Original Link: http://www.time.com/time/specials/packages/article/0,28804,1872229_1872230_1872231,00.html
By JUSTIN FOX
George Bush is leaving the White House with a dismal economic record. By almost every measure — GDP growth, jobs, median incomes, financial-market performance — he stacks up as probably the least-successful President on the economic front since Herbert Hoover.
It's not all Bush's fault. He inherited an inevitable recession in 2001, and even last year's financial collapse was to some extent the result of unsustainable trends in place long before he moved to Washington. Also, we generally give Presidents both more credit and more blame for economic outcomes than they probably deserve. As Bush mock-moaned in his final White House press conference, "Why did the financial collapse have to happen on my watch?"
His next words, though, were, "It's just pathetic, isn't it, self-pity?" So let's spare him the pity. As the decider in the White House for the past eight years, George Bush made some economic calls that don't look smart today. Here are eight of them.
1. The Return to Deficits
When President Bush took office in 2001, Republicans and Democrats in Washington had built a strong consensus on the need for fiscal responsibility. Bush blew that apart within a few months. With the country in a recession, a temporary return to deficits was inevitable. But Bush's tax cuts and spending increases — and clear disdain for the pay-as-you-go approach that had brought deficits down in the 1990s — brought a return to permanent deficits. These actions almost certainly didn't cause the current crisis, but they have left the Federal Government in a much weaker position to combat it.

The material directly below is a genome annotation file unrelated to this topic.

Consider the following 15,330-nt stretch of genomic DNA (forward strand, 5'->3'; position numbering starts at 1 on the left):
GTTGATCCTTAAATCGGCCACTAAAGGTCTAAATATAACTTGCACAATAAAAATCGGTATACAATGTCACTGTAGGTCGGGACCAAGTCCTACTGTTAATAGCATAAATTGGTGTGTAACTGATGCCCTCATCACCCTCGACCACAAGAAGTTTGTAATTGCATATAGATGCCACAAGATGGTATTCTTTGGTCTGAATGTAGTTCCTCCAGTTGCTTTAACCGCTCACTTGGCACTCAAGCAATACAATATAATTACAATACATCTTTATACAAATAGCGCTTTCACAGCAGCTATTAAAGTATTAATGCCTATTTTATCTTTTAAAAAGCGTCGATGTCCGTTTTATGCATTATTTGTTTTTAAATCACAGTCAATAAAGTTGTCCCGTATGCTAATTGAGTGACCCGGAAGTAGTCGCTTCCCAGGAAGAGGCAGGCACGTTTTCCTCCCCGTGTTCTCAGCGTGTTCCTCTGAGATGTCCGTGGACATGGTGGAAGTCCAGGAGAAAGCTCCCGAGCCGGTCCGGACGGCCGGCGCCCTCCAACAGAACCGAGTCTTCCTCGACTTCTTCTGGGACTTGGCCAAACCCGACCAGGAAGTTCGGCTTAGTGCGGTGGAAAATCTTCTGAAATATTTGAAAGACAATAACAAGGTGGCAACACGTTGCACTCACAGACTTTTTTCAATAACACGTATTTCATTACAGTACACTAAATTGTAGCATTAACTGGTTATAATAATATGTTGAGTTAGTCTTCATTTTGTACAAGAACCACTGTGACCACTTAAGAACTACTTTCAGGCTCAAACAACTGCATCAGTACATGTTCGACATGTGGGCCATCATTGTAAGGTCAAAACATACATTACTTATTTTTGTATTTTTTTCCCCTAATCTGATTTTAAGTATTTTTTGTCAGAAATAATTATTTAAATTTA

Doing a cost-benefit analysis on a war is awfully hard. There are just too many what-ifs. But the cost of invading and occupying Iraq has been staggeringly high — whether you believe the $3 trillion figure of economists Linda Bilmes and Joseph Stiglitz or side with the Congressional Budget Office estimate of a mere trillion or two. It's the biggest part of the explanation for the yawning Bush-era budget deficits. So even if you think the war did bring benefits to the U.S., they would have to be pretty gigantic to justify the cost.
3. Tax Cuts for the Rich
When Ronald Reagan slashed taxes on capital gains and high earners in the early 1980s, inflation was pushing the middle class into top tax brackets, financial markets had been stuck in a funk for 15 years and income inequality had been declining for almost five decades. Like him or not, the man's actions fit the times — and the U.S. economy boomed for most of his two terms in office. Bush came to Washington facing almost diametrically opposing economic conditions, yet he offered up the same solutions as Reagan. Guess what: they weren't what the economy needed.
4. Financial Regulation